Do we really need bosses?

It’s a loaded question – an existential threat to the status quo in corporate America if there ever was one. But it’s a timely question that’s on people’s minds, from startup founders and millennials entering the workforce to business school professors and management consultants.

The problem, it would seem, is the growing perception that hierarchy is outmoded, employees are disengaged and managers are the workplace equivalent of vestigial organs. Besides, who would argue with the statement that bosses are the bane of human existence … except, of course, the bosses?

Who among us hasn’t been pushed around, bullied or humiliated by some small-minded, self-important jerk who feels compelled to act out his childhood issues and insecurities on unsuspecting employees?

The devil’s advocate would say that companies need executives, managers and supervisors. Without them, who would run our organizations and lead our teams? Who would set goals, make decisions and speak on workers’ behalf? Who would teach and mentor? Who would tell all the worker bees what to do and when to do it?

Good questions. The simple answer, that’s been proposed by popular self-management concepts like holacracy and teal organizations, is that we would. Workers would manage themselves in flat, peer-to-peer organizational structures with no hierarchy, titles or bosses. Everyone will have a say on decisions, like in a democracy.

If that sounds just a little too utopian to be plausible, you’re right — it is. But that hasn’t stopped leaders at companies like W. L. Gore, Zappos, Medium and GitHub from giving up control and letting their organizations more or less run themselves. Even Google tried a flat organizational structure back in 2002.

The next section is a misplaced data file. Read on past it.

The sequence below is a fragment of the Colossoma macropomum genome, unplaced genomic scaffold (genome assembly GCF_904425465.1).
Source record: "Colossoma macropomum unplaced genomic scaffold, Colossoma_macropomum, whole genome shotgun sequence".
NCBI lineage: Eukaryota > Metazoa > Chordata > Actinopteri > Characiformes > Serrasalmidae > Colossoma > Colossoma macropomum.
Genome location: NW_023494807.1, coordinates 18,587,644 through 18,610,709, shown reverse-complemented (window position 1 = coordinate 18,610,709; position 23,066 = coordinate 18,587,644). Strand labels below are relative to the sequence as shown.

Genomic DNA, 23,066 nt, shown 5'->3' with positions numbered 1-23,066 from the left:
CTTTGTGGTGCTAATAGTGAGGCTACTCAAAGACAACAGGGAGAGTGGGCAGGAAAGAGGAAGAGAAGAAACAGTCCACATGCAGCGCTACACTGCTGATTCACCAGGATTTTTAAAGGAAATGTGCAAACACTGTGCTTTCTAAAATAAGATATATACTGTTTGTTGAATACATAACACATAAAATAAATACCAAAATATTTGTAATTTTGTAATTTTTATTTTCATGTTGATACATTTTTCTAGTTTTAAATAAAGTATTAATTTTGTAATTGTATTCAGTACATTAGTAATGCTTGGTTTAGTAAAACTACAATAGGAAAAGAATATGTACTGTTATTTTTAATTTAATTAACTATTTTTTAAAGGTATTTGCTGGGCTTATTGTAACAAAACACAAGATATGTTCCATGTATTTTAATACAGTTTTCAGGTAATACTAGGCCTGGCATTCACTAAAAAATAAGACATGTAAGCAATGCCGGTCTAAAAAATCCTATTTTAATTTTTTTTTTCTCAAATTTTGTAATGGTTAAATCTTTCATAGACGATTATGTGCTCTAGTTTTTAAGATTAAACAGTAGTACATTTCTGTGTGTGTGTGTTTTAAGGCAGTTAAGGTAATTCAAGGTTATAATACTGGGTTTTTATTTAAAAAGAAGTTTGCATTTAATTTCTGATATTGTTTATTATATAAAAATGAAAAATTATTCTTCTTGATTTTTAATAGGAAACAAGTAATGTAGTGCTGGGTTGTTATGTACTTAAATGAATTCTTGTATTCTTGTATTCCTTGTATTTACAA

The problem is that, with rare exception, few of these experiments have worked out over the long haul.

Google gave up on the notion of going bossless after just a few months, realizing that some level of management hierarchy was necessary to effectively scale a fast-growing technology company. That seems to have worked out fairly well for them, to say the least.

Medium recently abandoned holacracy, the controversial management system invented by software developer Brian Robertson. In a post on Medium (where else?), operations chief Andy Doyle said that it was taxing the company’s effectiveness and “getting in the way of the work.” According to a Fortune piece, holacracy “seems to constrain more freewheeling cultures” and “has a certain soul-sucking element.” Ouch.

Zappos CEO Tony Hsieh began to dabble in both holacracy and teal organizations back in 2013. Two years later, he decided it was time to go all the way and gave employees a choice to stay or go. About 15% of Zappos’ employees opted out, and the company has reportedly been struggling ever since. The radical experiment seems to have left the once beloved retailer in a chronic state of chaos and confusion.

W.L. Gore, a private company that’s best known for its revolutionary GORE-TEX fabric weatherproofing, has had what it calls a team-based, flat lattice organizational structure since its founding in 1958. While there are some novel aspects to the company’s culture and organizational philosophy, it does have managers — it just happens to call them “leaders.” You say tomato, I say tomahto.

At this point, I think it’s safe to say that proponents of flat organizations without hierarchy, bosses or titles have their work cut out for them. There appear to be fatal flaws that limit their viability to certain narrow cases. But that doesn’t mean it’s business as usual in the corporate world. At least we’re asking questions. That’s a good thing.

A version of this first appeared on

Image credit: NBC